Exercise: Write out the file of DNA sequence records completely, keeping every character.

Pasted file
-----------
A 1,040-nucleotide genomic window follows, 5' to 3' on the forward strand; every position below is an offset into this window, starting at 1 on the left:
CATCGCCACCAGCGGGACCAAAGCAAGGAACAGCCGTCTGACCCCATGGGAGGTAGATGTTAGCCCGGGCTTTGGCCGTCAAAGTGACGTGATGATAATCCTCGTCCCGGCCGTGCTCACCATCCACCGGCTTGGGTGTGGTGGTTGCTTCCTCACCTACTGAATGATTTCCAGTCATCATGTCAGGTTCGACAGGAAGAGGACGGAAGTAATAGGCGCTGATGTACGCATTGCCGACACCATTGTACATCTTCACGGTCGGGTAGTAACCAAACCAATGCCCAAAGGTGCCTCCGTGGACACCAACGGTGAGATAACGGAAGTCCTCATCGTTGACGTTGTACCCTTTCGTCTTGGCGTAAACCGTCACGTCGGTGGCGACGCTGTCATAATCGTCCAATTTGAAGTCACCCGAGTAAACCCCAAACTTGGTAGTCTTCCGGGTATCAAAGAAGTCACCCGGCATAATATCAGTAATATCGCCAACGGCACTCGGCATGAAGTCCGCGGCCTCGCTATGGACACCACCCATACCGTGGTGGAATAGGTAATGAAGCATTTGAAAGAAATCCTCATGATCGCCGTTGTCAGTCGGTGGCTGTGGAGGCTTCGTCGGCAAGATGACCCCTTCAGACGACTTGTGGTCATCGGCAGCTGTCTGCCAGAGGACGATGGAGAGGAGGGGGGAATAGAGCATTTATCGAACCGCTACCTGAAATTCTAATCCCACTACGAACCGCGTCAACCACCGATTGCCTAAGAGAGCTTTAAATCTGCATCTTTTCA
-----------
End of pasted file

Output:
A 1,040-nucleotide genomic window follows, 5' to 3' on the forward strand; every position below is an offset into this window, starting at 1 on the left:
CATCGCCACCAGCGGGACCAAAGCAAGGAACAGCCGTCTGACCCCATGGGAGGTAGATGTTAGCCCGGGCTTTGGCCGTCAAAGTGACGTGATGATAATCCTCGTCCCGGCCGTGCTCACCATCCACCGGCTTGGGTGTGGTGGTTGCTTCCTCACCTACTGAATGATTTCCAGTCATCATGTCAGGTTCGACAGGAAGAGGACGGAAGTAATAGGCGCTGATGTACGCATTGCCGACACCATTGTACATCTTCACGGTCGGGTAGTAACCAAACCAATGCCCAAAGGTGCCTCCGTGGACACCAACGGTGAGATAACGGAAGTCCTCATCGTTGACGTTGTACCCTTTCGTCTTGGCGTAAACCGTCACGTCGGTGGCGACGCTGTCATAATCGTCCAATTTGAAGTCACCCGAGTAAACCCCAAACTTGGTAGTCTTCCGGGTATCAAAGAAGTCACCCGGCATAATATCAGTAATATCGCCAACGGCACTCGGCATGAAGTCCGCGGCCTCGCTATGGACACCACCCATACCGTGGTGGAATAGGTAATGAAGCATTTGAAAGAAATCCTCATGATCGCCGTTGTCAGTCGGTGGCTGTGGAGGCTTCGTCGGCAAGATGACCCCTTCAGACGACTTGTGGTCATCGGCAGCTGTCTGCCAGAGGACGATGGAGAGGAGGGGGGAATAGAGCATTTATCGAACCGCTACCTGAAATTCTAATCCCACTACGAACCGCGTCAACCACCGATTGCCTAAGAGAGCTTTAAATCTGCATCTTTTCA